Nurses put endless pressure on themselves never to make a mistake — but the fact of the matter is nurses are human. And of course, dangerous staffing ratios, a lack of breaks and extended shift lengths increase the likelihood of errors, especially for someone new to the job.
It’s impossible to prevent every single mistake, but when you’re learning a new floor or working with novice nurses, being aware of these common errors, per NurseJournal.org, might help you catch them before they happen.
Even experienced nurses aren’t immune to giving the wrong dose or an incorrect medication with a similar name, or even mixing up patients. Medication errors injure 1.5 million Americans every year, and an estimated 30 percent of these incidents are related to medication administration, most of which is done by nurses.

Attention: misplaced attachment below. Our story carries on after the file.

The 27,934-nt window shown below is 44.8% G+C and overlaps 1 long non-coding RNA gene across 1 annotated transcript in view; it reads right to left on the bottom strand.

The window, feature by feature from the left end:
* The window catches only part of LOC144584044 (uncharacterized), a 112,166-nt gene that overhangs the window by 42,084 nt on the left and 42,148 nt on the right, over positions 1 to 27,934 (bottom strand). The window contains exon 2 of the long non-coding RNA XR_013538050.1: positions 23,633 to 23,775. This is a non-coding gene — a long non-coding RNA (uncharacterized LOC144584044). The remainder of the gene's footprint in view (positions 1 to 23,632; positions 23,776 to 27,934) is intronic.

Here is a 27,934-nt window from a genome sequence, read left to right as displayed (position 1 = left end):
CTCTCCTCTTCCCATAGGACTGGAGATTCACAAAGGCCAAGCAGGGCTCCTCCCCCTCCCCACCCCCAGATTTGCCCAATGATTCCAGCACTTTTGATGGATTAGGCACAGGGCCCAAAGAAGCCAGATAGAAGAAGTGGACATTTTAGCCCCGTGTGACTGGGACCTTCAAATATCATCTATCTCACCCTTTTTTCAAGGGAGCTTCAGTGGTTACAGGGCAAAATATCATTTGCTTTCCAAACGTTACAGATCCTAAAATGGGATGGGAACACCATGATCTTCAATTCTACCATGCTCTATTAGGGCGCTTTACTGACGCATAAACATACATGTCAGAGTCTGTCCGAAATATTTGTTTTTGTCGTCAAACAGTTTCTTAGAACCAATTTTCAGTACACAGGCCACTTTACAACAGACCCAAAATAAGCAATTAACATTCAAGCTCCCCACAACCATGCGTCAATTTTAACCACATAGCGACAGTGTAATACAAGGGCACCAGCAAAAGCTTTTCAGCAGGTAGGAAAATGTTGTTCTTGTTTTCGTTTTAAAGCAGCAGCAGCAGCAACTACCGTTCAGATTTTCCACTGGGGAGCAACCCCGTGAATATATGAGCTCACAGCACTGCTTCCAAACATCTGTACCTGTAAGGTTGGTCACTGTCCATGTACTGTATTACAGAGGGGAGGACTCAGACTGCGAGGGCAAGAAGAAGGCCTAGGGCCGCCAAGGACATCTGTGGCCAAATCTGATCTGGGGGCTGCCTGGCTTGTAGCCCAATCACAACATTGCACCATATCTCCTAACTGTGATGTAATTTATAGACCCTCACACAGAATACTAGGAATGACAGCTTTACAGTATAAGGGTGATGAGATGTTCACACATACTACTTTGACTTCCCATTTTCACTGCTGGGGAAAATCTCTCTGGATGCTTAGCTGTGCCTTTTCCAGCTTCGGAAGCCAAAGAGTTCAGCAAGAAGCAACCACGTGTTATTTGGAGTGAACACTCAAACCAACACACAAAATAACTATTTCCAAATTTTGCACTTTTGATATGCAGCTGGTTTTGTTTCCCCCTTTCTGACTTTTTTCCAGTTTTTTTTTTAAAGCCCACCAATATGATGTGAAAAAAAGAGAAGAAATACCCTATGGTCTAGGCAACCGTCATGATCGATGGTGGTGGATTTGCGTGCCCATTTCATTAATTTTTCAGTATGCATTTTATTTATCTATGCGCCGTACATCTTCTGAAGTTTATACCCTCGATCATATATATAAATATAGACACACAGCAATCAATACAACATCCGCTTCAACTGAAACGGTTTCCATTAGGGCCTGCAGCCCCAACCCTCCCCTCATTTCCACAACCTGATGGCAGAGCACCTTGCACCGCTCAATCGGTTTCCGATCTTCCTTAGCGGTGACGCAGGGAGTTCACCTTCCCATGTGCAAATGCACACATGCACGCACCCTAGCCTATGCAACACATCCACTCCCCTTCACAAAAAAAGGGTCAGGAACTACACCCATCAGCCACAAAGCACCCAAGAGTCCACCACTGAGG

Infections account for roughly 99,000 deaths in hospitals every year, so the best way to prevent these is to understand the importance of — and always practice — good hygiene. In addition to following standard precautions, you should also master aseptic techniques, cleaning and disinfection, as well as strategies for preventing infection.
New nurses often call for help from a physician without being ready to present all the basics of their patient’s case. Beforehand, think hard about what you want to discuss with the physician and what you hope to gain from the conversation. Then, have at your disposal: the patient’s diagnosis, allergies, what medications they’re taking, and the latest labs and vitals.